I’m not trying to be overly skeptical and, as I said, I’m sure people are acting in good faith in reporting this. But I personally would like a bit more confirmation…

    The broader point, though, of whether we know the full extent of monitoring of intellectual activity in the US, and of whether this monitoring has a chilling effect on critical academic work, is still a very salient one.

  3. There appears to be some question about the veracity of this story — Boing Boing is doing a good job keeping track of the various challenges. The reporter maintains that the story he reported is true, and that he is trying to get the student to come forward and also to get the DHS and the U Mass – Dartmouth library to comment. A copycat story was circulated, citing sources at UCSC, which was indeed a hoax — they simply rewrote the original story with different names. The main sticking point in the U Mass story is the assertion that the student left his Social Security number on his Inter-Library Loan request, which is not the policy at U Mass. It is, of course, conceivable that the student misremembered what information he had filled out — or that he “over-corrected” in an effort to tell a more convincing story. Further details will, hopefully, be forthcoming…

  4. The Mao’s Little Red Book story seems to be turning out to be a hoax. The below is on today’s Inside Higher Ed:

    “The Department of Homeland Security adamantly denied Wednesday that its officials had interrogated a senior at the University of Massachusetts at Dartmouth because he tried to borrow from acampus library an unabridged version of The Little Red Book. The alleged incident has prompted a controversy, but Jamie Zuieback, a spokeswoman for the department, said, “We investigate violations of the law, not individuals’ reading habits.” She said that department officials have “serious questions about the veracity of the claims” made by the student. She also indicated that the department “has no such thing as a book watch list.” Brian Glyn Williams, a professor whom the student shared his claims with, said Wednesday that he still believes the student. To date, the student remains anonymous.”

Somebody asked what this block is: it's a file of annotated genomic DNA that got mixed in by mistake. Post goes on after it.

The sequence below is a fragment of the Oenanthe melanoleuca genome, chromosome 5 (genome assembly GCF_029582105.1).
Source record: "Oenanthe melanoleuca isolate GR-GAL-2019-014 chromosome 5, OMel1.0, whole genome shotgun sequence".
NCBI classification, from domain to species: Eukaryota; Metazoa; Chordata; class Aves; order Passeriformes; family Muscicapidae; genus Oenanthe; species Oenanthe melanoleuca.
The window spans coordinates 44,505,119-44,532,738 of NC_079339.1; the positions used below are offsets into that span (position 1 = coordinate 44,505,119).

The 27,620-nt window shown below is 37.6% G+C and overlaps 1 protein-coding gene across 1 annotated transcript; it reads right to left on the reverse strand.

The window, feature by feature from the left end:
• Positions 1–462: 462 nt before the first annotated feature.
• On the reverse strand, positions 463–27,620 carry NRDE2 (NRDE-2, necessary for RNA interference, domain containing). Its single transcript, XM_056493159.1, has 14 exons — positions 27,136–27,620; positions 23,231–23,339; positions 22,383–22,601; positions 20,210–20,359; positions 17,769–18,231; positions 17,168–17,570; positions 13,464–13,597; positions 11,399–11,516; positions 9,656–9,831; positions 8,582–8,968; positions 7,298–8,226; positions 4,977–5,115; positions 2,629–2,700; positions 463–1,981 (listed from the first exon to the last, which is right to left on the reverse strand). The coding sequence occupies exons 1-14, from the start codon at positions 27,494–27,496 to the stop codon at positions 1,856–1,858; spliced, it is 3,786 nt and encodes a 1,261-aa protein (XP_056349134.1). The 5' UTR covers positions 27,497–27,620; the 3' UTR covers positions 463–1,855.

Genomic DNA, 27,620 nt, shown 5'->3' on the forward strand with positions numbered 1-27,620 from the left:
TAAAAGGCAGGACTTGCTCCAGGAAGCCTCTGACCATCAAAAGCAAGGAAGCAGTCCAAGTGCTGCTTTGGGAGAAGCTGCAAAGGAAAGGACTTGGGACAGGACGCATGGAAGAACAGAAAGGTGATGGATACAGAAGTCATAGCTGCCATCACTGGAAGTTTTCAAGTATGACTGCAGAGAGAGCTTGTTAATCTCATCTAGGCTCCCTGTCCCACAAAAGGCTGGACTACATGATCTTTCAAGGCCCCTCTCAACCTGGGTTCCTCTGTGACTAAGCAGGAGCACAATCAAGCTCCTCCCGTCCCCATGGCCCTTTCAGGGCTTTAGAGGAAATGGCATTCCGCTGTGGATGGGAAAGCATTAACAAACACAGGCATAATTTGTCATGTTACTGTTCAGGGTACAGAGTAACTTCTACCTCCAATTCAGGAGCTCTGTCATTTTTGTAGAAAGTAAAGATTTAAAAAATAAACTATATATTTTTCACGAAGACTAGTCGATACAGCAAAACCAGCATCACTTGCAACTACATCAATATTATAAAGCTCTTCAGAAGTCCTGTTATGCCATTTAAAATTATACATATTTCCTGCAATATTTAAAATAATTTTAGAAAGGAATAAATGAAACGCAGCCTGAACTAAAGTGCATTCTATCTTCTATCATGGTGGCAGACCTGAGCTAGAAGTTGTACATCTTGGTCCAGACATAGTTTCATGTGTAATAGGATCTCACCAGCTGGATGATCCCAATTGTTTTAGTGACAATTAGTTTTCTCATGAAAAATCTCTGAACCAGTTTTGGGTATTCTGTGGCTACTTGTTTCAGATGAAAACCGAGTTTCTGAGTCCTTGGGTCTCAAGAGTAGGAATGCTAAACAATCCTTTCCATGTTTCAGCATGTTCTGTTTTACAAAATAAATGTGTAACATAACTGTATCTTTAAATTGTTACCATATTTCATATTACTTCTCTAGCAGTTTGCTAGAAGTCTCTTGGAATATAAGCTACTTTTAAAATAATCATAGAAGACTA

If this is indeed a hoax I think that Glyn Williams has some serious explaining to do.

    I see no reason for the student to remain annonymous, if Homeland Security already knows who s/he then there is nothing to loose, if they don’t then the story is a fraud. It is becoming clear that this second option is the most likely.

    Glyn Williams should hold a press conference and distance himself from this story that will likely soon self destruct as a fraud. If it does, it will be used by Homeland Security to claim that America is needlessly paranoid about NSA/Homeland Security surveillance, and this will help efforts to make the Patriot Act permanent.

  5. Aaron Nicodemus (the reporter who “broke” the original story) has also published an updated article, which quotes representatives from the FBI and DHS who are very skeptical of the story.

    Nevertheless, Brian Glyn Williams seems quite firm (from a variety of communications, to different sources) in his support for the student. I’ve been growing increasingly curious – particularly watching Williams’ story itself mutate slightly over time (once it became evident that UMass Dartmouth had no record of the ILL request, he then clarified that the book was requested via Amherst; once it was claimed that DHS has no field agents, he indicated that it may have been the FBI) – whether Williams himself received this story second hand? – e.g., did the student say something to Pontbriand, which Pontbriand then relayed to Williams, who then relayed it to the rest of the world?